Best book for Amateur.

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I'm a college male. Looking to get more cooking experience. I try to eat healthyish and stay away from much prepackaged foods. But I eat too simple and too redundantly. Chicken, rice, frozen veggies, cous cous, pasta, tacos.
So anyways I'm looking for an easy, basic, cookbook with plenty of recipes that don't take a long time to work on.

My mom just checked one out from the library called Rocco's Real Life Recipes:Fast Flavor For Everyday> It's actually just what I want. But I'm an elitist and must check to see if there are any other (maybe better) suggestions. AND I'm not sure if I can get it from my university library when I get off Christmas break.

Suggestions?
 
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There is another good cookbook for learning basic techniques and methods entitled :

"How To Cook Everything" by Mark Bittman. If you scroll up this page you will see a link saying JUMP to Amazon , Amazon carries Rocco's books and so many other interesting cookbooks for those getting an intro to cooking....

a thought.
 

phatch

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Joy of Cooking is better I think. I thought the Bittman book was awful. And pretty much the rest of his too.
 

pete

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I fully agree with "Joy of Cooking." It is a great book with a huge variety of recipes. An important book in any collection, especially a small one for a beginning cook. It's hard to recommend any other books as we don't know what you like. There are great cookbooks for simple foods within every cuisine. What interests you?
 
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Yeah I saw a lot of references to the Joy of Cooking in the Essential book thread.
I don't really have particular favorites or interests =0
I was really picky when I was young but now I can go for anything and dig trying new things. And if I don't like something I just eat it and intellectualize myself to try and acquire the taste.
 
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Joy of Cooking is hard to beat for almost anything you'd ever want to cook. Try to find a 1960's edition in a used book store. I think its better than the current revised edition.

doc
 
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I'll cast a vote for "How to cook everything" by Mark Bittman, it's a great beginner book with some great recipes, easy language to understand and clear directions. You won't win Iron Chef with any of the recipes but it will get you started in the right direction.
 
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 i'm also a student, and i understand the desire for less redundancy (i used to...er sometimes still...eat a lot of bean and cheese burritos at home...).  i like a book by dave lieberman called "young and hungry" (link here).  it has quick, easy recipes (i think he developed a lot of these as a student himself), plus they're super tasty (loved, in particular, his mussels in white wine and tomato sauce!).  even easy for novice cooks like myself. highly recommended!
 
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My favorite is still my textbook On Cooking Its a great book despite its high price tag it is worth it.
 
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Joy of cooking and Fannie Farmer Cookbook , No fads, gimmicks or craziness just good old basic down home cooking whick everyone should start with. Both have been revised over the years.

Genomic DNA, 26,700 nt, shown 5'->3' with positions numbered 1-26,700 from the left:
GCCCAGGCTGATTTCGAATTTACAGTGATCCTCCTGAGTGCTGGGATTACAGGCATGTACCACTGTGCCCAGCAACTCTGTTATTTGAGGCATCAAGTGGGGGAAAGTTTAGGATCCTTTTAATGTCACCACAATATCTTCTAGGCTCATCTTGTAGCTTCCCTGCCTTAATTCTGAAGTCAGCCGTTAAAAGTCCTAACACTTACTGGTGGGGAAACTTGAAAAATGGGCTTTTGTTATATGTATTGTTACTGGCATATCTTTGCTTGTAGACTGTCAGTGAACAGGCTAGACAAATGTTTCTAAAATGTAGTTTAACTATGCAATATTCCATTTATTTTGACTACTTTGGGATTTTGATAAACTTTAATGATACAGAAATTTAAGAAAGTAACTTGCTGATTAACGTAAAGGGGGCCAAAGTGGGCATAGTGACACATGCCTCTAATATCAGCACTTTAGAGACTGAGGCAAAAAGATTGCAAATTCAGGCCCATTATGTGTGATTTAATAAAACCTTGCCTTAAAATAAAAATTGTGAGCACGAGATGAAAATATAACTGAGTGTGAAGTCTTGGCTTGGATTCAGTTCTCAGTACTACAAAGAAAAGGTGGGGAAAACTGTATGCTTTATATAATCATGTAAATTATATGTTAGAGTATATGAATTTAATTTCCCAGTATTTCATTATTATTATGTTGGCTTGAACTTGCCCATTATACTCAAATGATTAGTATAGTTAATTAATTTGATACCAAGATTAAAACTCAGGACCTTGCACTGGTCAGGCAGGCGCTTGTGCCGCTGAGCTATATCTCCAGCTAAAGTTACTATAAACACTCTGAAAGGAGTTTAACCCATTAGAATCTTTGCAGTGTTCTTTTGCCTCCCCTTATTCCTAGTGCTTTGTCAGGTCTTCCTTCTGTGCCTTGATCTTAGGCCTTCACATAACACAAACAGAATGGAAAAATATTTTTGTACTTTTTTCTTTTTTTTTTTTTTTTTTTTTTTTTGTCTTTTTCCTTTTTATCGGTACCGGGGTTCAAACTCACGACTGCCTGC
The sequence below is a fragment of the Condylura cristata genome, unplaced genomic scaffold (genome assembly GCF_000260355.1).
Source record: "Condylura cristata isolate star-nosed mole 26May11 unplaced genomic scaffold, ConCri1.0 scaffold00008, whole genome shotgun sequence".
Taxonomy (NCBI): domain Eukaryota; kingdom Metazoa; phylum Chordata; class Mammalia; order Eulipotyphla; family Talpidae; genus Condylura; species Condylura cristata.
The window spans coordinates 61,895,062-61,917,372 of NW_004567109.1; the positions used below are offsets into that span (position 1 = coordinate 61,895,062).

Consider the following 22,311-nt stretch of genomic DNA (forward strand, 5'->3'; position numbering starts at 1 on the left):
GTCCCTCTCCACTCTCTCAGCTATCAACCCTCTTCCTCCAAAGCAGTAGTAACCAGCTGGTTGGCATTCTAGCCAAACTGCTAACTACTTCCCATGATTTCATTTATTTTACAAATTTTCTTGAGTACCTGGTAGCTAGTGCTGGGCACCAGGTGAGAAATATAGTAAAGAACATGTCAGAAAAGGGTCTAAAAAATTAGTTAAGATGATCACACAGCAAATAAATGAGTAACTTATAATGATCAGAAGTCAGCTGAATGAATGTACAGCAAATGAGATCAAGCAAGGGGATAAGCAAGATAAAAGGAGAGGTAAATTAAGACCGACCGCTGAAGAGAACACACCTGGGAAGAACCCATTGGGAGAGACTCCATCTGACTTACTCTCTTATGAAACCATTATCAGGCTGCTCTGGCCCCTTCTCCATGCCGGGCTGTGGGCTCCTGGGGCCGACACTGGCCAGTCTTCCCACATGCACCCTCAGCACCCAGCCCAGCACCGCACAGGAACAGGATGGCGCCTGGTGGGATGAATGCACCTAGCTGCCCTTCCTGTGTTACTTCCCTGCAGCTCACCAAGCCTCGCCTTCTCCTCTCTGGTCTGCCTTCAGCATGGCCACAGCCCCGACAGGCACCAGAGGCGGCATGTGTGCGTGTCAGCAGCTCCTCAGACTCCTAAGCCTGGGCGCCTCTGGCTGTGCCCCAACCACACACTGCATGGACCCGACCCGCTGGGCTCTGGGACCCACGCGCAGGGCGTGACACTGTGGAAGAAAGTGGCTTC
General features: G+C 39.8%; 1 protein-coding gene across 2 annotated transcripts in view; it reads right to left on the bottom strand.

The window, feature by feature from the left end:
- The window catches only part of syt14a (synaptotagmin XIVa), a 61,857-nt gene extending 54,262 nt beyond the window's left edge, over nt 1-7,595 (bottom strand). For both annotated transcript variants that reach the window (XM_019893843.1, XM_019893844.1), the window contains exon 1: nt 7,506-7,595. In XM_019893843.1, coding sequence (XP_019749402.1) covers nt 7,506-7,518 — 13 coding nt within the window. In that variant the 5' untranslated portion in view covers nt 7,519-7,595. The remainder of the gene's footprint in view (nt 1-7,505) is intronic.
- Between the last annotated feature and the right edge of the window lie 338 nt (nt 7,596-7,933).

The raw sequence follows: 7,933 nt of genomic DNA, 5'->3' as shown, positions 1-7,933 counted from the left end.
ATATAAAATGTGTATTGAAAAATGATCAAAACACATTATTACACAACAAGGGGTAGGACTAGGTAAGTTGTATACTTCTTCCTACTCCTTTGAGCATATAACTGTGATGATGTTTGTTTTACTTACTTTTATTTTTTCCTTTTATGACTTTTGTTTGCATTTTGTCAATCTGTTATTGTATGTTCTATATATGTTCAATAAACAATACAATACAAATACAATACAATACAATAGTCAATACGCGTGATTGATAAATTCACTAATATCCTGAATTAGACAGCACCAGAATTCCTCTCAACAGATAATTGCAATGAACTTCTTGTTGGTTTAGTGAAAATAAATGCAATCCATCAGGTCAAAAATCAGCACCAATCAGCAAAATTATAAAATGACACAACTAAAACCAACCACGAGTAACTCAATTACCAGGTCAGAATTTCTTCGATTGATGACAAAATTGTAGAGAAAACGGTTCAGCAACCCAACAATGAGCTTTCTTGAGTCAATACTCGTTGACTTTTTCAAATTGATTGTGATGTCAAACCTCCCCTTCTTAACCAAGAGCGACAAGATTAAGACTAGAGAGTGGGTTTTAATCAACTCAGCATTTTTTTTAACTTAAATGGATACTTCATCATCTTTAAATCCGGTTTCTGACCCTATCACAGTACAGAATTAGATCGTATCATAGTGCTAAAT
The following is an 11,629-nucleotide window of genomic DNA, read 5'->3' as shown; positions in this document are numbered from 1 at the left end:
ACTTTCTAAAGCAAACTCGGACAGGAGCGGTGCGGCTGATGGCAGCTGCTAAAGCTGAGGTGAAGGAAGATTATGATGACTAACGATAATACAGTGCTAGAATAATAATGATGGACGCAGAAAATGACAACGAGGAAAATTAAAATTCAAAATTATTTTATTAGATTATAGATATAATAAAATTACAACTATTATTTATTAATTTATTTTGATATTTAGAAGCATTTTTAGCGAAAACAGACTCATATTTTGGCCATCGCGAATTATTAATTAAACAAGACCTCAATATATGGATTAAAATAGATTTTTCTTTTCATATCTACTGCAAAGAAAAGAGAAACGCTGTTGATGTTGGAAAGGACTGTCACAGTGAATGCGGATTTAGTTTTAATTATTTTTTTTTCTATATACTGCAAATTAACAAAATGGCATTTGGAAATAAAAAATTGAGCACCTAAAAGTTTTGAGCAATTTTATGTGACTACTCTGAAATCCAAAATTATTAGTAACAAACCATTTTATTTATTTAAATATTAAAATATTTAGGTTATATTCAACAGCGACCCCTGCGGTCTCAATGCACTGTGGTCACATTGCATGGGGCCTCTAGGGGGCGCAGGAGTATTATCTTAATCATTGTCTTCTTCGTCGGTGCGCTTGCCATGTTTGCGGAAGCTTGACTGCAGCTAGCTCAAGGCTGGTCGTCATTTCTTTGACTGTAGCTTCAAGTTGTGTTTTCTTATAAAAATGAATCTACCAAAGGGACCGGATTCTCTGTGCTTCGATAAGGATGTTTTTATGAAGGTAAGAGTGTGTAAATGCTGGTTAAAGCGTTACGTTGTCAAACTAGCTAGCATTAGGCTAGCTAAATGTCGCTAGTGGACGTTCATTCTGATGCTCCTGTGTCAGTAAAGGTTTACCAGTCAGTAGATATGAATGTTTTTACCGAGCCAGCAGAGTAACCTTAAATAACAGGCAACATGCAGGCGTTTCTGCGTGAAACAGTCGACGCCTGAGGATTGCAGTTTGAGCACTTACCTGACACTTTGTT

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ZJ:

Although I do not agree with her prep techniques, look for any of Rachael Ray's cookbooks; she is the "30-minute cook" on the Food Network.  Shop for locally-grown or organic ingredients and you should be OK: good food in a blink of the eye.

W.
 
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I love Mark Bittman - I have How to Cook Everything, How to Cook Everything Vegetarian and Best Recipes int he world - all are wondeful! If I could only have one it'd probably be the basic HTCE, though vegetarian is a close second, for sure! I picked up Joy of Cooking a while back at the goodwill.. honestly, its OK, but I much, much prefer bittman... his recipes are just, IMO, much more accesible and interesting. Joy of Cooking reminds me too much of the kind of food that my dad and husbands family make, which I mostly don't much care for. :shrug

I've also just picked up Bon Appetit's cookbooks over the past few months and I have to say I'm in LOVE! I got myself the basic for xmas, and just bought fast easy fresh for my birthday for myself :p Its turning into my new favorite cookbook - I've made 4 things in the past week and everythings been great so far. And there all (thus far at least!) both very fast and very easy and very good! 
 
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phatch

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You usually love what you started with. I started with Jeff Smith's books and love them. I came to Bittman after I'd been cooking other more detailed dishes (like Smith's) and found them dumbed down and simplified too much to have their best flavor. Yes, he'll walk you through the recipe but he doesn't provide enough information for you to build on it in my opinion. You need to go elsewhere to really learn how, why and what.
 
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Mark Bittman's book should be re-titled "How to Cook Everything and Make It Bland" 

Elitist?  You're my kind of guy, therefore try these:

Get LaVarenne Pratique by Anne Willan and the LaVarenne Cooking Course by the same author.  You'll learn solid technique in these books, though she doesn't walk you through how to make tacos or best Dagwood sandwich on the planet. 
 
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